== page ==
On Oct 30, 2013, at 4:32 AM,
> Hi Florent and Jason,
> Thank you for your replies.
> well i spent quite some time to figure that out. But still no results.
> Yes i use BLAST+. So I tried BLASTN as it is, without bioperl. Just to
see if i can do: blastn -outfmt "7 qcovs other_things". Well it works like
this. But in bioperl can not pass do that. I dont know why tho.
You are correct in your assumption, that you have to specify the following:
-outfmt "7 qcovs …”
I’ve run into this myself. Based on the error you are getting when
trying this option, I’m pretty sure the ‘custom’ tab-delimited option
isn't available in the BLAST+ wrapper (e.g. it’s a bug).
> After i tried to understand how tile_hsps() works. But no results.
Somehow the documentation on that matter is not clear and not a simple
example is present. So i could not figure out how to use it.
The tiling code in bioperl is in a much better state thanks to Mark Jensen.
The hit-level methods do some of the work for you; if you use any of the
frac_* (frac_identical, frac_conserved, frac_aligned_query) methods in
GenericHit you are using it w/o knowing. The last one seems like it
*might* be what you want:
Usage : $hit_object->frac_aligned_query();
Purpose : Get the fraction of the query sequence which has been aligned
: across all HSPs (not including intervals between
Example : $frac_alnq = $hit_object->frac_aligned_query();
Returns : Float (2-decimal precision, e.g., 0.75).
Argument : n/a
Throws : n/a
Comments : If you need data for each HSP, use hsps() and then interate
: through the HSP objects.
: This method requires that all HSPs be tiled. If they have not
: already been tiled, they will be tiled first automatically.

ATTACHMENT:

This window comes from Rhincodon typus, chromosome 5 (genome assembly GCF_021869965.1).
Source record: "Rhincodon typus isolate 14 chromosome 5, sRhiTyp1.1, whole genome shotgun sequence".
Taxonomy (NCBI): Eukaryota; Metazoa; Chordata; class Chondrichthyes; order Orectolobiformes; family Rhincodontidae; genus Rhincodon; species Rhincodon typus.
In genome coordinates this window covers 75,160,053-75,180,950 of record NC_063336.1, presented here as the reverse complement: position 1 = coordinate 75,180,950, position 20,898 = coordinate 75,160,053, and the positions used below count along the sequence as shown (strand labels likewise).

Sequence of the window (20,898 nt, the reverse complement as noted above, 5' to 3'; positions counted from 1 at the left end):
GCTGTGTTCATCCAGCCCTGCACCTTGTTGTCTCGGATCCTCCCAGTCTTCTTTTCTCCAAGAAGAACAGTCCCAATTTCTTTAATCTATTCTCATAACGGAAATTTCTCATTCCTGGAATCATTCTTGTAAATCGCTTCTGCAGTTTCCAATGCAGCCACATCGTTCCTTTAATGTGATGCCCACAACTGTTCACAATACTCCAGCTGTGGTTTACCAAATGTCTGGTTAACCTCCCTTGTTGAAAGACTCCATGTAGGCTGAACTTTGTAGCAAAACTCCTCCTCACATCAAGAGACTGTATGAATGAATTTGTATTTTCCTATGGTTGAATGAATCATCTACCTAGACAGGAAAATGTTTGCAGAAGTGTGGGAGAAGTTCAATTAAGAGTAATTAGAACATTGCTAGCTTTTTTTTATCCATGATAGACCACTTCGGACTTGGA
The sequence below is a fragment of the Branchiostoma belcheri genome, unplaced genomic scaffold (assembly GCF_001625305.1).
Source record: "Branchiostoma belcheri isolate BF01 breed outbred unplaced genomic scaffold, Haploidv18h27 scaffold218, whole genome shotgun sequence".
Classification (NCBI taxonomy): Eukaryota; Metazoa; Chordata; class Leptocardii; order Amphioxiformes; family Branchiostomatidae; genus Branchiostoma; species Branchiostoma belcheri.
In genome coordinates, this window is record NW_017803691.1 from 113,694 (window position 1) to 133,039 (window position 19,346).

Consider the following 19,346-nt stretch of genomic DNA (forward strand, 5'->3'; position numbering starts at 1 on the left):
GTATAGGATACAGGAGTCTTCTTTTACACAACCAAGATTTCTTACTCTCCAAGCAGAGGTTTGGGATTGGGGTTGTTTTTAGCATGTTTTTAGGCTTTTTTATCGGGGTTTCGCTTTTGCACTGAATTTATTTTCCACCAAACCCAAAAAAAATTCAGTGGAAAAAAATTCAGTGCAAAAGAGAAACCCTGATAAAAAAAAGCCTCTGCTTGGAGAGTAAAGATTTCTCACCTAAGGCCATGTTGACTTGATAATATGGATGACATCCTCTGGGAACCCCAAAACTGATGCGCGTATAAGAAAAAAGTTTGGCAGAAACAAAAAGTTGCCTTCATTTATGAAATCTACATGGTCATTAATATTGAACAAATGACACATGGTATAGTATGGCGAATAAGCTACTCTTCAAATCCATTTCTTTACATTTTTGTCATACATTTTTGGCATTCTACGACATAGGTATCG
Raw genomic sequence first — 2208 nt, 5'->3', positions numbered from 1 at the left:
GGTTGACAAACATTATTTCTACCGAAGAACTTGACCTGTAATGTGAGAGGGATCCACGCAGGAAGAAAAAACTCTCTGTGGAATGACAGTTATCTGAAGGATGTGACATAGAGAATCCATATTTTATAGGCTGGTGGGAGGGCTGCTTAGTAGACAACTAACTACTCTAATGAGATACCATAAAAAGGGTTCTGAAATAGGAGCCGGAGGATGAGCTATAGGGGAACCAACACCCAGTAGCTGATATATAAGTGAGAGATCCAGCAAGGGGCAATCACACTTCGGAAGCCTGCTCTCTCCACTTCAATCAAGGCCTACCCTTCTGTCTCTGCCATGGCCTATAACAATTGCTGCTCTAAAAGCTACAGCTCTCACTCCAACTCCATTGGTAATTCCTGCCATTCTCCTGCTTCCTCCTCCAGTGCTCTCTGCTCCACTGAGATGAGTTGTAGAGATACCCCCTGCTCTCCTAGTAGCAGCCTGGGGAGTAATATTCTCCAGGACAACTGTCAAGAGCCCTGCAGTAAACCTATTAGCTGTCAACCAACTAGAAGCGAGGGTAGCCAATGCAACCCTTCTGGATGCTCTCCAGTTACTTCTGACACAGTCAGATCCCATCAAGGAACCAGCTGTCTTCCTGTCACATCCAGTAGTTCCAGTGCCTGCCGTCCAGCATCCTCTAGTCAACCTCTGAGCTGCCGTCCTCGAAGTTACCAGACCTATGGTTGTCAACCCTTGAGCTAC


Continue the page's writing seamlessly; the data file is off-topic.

> Now i am trying to figure out how to use FASTA or SSEARCH to solve my
problem. I suppose i have to get the sequences of the HSPs representing my
hit and then run ssearch like this:
> ssearch my_query_seq.fa my_hit_hsps.fa
> Then parse the output. Just have to figure out what exactly do i need
from the output :)
True. Let us know if you run into problems with that.
> Thank you again
> Quoting Jason Stajich <[email protected]>:
>> Assuming 1 HSP you can do:
>> my $qcov = $hsp->query->length / $query->length;
>> Otherwise you have to add up the HSPs and their coverage (and remove
redundancy of overlapping hits) to determine what parts of the query were
aligned across all the HSPs that were found. You can try the tile_hsps
function to also get this. Or if you are using WUBLAST you can get the
-links option to grab the logical groups of non-overlapping HSPs to tile
>> Or use FASTA or SSEARCH which will provide a single longest path through
>> On Oct 29, 2013, at 10:12 PM, Florent Angly
>>> Hi Dimitar,
>>> I suppose you are using BLAST+, not legacy BLAST. There is a HOWTO
>>> here that can get you started:
>>> Regarding your issue, I had a look at the blastn manual, and I doesn't
>>> look like you can write '-outfmt "7 qcovs ..."' to me. If anything, it
>>> would be '-outfmt "qcovs ..."'.
>>> So, maybe try to get your command to work as intended in a terminal
>>> before putting it in BioPerl.
>>> On Wed, Oct 30, 2013 at 1:45 PM, wrote:
>>>> Hi guys,
>>>> i was wondering how can i get the query coverage when blasting with
>>>> So i figure out one way is to specify the outformat to tabular(7) and
>>>> specify that i want the qcovs(query coverage per subject). From BLAST
>>>> i see one can do: -outfmt "7 qcovs ..." but in Bioperl i can only say:
>>>> -outformat => 7. If i do: outformat => "7 qcovs" i get an error.
>>>> Well another option i suppose is to get the lengths of all hsps from a
>>>> and estimate the query coverage that way but im not exactly sure if
>>>> correct way.
>>>> Any idea how can i get the query coverage?
>>>> Thank you very much for your time and any hints
>>>> Bioperl-l mailing list
>>>> [email protected]
>>> Bioperl-l mailing list
>>> [email protected]
>> Jason Stajich
>> [email protected]
>> [email protected]
> Bioperl-l mailing list
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